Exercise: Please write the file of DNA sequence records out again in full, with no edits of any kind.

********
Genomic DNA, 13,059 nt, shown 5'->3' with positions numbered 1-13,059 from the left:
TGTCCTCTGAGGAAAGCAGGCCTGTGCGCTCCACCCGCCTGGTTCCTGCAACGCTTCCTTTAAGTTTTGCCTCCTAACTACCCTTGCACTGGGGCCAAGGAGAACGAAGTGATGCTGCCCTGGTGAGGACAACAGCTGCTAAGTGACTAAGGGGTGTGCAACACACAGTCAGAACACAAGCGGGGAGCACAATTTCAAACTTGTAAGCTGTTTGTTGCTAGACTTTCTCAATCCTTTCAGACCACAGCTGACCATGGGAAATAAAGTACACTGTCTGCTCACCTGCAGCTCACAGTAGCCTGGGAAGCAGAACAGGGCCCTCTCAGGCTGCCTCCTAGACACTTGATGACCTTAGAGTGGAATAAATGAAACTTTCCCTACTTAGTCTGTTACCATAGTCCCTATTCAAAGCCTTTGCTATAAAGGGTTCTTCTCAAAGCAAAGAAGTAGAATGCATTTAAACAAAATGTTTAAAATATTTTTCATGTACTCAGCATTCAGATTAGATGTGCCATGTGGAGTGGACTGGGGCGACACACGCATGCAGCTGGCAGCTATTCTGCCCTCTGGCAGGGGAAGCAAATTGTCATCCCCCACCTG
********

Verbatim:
Genomic DNA, 13,059 nt, shown 5'->3' with positions numbered 1-13,059 from the left:
TGTCCTCTGAGGAAAGCAGGCCTGTGCGCTCCACCCGCCTGGTTCCTGCAACGCTTCCTTTAAGTTTTGCCTCCTAACTACCCTTGCACTGGGGCCAAGGAGAACGAAGTGATGCTGCCCTGGTGAGGACAACAGCTGCTAAGTGACTAAGGGGTGTGCAACACACAGTCAGAACACAAGCGGGGAGCACAATTTCAAACTTGTAAGCTGTTTGTTGCTAGACTTTCTCAATCCTTTCAGACCACAGCTGACCATGGGAAATAAAGTACACTGTCTGCTCACCTGCAGCTCACAGTAGCCTGGGAAGCAGAACAGGGCCCTCTCAGGCTGCCTCCTAGACACTTGATGACCTTAGAGTGGAATAAATGAAACTTTCCCTACTTAGTCTGTTACCATAGTCCCTATTCAAAGCCTTTGCTATAAAGGGTTCTTCTCAAAGCAAAGAAGTAGAATGCATTTAAACAAAATGTTTAAAATATTTTTCATGTACTCAGCATTCAGATTAGATGTGCCATGTGGAGTGGACTGGGGCGACACACGCATGCAGCTGGCAGCTATTCTGCCCTCTGGCAGGGGAAGCAAATTGTCATCCCCCACCTG